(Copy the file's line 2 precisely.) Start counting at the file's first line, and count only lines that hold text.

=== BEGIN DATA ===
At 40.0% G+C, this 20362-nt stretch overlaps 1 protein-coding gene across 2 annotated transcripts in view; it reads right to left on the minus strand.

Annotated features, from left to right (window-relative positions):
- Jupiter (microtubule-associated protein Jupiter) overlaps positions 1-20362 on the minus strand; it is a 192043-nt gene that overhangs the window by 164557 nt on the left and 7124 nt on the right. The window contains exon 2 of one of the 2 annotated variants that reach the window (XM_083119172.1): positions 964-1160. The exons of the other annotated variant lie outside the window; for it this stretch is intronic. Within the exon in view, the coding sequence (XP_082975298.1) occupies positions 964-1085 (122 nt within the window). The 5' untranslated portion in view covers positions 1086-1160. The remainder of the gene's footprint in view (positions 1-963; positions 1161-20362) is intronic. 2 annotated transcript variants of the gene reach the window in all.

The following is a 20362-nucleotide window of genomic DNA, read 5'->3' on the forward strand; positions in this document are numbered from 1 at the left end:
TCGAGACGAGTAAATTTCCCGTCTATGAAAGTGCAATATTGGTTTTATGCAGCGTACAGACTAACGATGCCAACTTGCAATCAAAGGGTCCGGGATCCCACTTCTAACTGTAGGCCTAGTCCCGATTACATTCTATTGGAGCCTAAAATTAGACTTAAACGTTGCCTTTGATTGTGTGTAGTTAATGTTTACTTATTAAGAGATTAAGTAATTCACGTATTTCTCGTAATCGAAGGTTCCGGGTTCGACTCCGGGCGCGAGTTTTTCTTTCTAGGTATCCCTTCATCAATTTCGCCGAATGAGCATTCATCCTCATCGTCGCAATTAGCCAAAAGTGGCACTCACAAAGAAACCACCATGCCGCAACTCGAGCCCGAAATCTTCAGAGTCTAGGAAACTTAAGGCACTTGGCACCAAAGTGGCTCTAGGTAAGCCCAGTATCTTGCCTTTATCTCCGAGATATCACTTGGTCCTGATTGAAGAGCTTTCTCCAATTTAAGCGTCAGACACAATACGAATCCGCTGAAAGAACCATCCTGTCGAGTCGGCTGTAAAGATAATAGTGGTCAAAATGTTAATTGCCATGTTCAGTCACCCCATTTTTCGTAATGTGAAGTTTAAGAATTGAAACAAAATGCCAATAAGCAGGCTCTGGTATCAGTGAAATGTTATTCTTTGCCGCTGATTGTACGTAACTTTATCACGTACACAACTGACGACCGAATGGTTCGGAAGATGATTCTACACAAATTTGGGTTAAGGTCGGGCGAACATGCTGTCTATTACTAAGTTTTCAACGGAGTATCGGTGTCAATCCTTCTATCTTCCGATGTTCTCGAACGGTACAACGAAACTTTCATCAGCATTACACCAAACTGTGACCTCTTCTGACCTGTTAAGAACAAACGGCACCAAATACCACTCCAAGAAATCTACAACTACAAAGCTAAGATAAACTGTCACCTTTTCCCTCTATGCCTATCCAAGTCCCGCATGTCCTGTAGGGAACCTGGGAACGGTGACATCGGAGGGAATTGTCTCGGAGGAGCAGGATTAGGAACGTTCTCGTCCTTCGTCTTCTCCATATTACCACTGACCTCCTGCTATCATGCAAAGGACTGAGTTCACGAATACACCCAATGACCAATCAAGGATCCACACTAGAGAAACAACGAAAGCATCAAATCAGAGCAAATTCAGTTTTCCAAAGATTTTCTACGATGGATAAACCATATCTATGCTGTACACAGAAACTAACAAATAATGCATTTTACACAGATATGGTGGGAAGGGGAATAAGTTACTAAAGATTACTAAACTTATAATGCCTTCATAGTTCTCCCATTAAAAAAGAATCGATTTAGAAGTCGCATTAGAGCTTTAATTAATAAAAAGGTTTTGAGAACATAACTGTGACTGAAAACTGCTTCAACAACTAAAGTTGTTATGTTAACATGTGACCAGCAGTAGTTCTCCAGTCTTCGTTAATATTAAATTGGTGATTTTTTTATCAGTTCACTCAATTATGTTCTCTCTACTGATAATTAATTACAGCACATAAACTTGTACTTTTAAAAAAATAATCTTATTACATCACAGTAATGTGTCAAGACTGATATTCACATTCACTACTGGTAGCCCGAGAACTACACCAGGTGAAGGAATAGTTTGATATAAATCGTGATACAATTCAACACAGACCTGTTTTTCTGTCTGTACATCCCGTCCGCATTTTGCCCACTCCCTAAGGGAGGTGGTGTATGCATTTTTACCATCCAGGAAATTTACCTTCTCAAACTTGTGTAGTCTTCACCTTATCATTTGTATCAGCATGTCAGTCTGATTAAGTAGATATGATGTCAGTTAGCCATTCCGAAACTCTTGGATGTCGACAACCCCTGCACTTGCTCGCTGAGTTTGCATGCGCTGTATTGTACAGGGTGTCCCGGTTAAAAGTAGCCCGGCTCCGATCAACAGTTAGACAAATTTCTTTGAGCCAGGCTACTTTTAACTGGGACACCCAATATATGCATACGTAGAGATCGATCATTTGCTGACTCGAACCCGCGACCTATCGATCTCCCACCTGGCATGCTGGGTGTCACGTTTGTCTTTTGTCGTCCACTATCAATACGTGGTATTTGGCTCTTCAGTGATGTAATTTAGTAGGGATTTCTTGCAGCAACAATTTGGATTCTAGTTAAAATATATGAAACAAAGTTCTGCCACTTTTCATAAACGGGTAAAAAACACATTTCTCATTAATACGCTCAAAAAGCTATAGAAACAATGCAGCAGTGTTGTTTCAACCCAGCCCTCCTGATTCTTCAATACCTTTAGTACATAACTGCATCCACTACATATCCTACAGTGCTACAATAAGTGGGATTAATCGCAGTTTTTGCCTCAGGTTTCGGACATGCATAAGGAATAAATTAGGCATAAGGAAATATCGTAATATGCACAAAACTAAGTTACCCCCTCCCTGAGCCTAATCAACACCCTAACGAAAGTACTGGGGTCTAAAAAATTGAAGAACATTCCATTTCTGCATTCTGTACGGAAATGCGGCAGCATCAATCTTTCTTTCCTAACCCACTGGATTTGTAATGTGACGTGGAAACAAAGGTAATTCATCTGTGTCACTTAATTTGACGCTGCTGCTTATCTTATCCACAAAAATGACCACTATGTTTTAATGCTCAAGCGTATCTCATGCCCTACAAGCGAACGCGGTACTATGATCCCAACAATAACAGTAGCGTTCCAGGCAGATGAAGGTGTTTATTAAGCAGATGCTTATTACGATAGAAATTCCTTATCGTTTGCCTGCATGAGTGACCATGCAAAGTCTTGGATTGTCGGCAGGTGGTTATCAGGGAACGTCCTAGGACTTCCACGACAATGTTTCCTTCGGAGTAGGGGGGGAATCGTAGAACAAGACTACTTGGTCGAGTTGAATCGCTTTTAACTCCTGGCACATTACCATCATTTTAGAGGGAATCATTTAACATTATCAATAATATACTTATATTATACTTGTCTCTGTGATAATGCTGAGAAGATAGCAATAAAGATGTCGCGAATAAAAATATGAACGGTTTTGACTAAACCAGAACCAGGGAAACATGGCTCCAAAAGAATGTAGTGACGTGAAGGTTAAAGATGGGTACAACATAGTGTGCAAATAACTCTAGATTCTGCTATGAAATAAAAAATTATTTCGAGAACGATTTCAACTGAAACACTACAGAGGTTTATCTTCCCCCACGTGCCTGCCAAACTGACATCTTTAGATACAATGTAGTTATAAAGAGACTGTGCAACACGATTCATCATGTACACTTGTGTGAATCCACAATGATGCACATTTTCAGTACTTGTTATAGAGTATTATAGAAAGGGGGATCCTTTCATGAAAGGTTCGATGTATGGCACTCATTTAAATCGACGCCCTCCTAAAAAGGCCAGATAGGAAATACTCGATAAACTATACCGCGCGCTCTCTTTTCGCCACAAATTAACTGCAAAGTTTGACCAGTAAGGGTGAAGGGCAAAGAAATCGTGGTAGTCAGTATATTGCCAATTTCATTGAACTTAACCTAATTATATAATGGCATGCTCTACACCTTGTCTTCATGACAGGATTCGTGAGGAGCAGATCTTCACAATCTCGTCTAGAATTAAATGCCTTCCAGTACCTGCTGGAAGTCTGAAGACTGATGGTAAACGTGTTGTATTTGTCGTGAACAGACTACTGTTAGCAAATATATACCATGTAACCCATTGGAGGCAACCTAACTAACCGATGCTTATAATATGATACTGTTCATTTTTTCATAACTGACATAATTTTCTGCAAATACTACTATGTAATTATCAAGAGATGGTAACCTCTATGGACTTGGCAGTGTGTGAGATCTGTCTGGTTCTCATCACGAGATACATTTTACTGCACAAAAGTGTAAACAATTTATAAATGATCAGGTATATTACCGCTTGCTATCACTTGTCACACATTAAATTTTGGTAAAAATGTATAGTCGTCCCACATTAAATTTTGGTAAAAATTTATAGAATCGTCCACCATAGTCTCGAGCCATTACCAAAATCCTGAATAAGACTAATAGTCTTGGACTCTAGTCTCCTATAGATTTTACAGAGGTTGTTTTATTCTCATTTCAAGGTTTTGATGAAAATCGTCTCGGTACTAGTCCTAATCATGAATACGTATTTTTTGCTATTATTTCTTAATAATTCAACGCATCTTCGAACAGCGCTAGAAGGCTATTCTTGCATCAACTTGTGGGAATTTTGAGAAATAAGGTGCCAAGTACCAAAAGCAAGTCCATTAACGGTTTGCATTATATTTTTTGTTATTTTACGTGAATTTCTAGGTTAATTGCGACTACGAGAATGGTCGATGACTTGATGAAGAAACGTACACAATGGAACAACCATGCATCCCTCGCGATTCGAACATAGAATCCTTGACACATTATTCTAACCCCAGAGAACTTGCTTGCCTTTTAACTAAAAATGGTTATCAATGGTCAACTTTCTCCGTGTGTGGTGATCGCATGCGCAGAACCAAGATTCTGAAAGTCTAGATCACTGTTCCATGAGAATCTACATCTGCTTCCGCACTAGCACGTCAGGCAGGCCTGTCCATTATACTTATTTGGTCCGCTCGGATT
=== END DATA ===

Annotated features, from left to right (window-relative positions):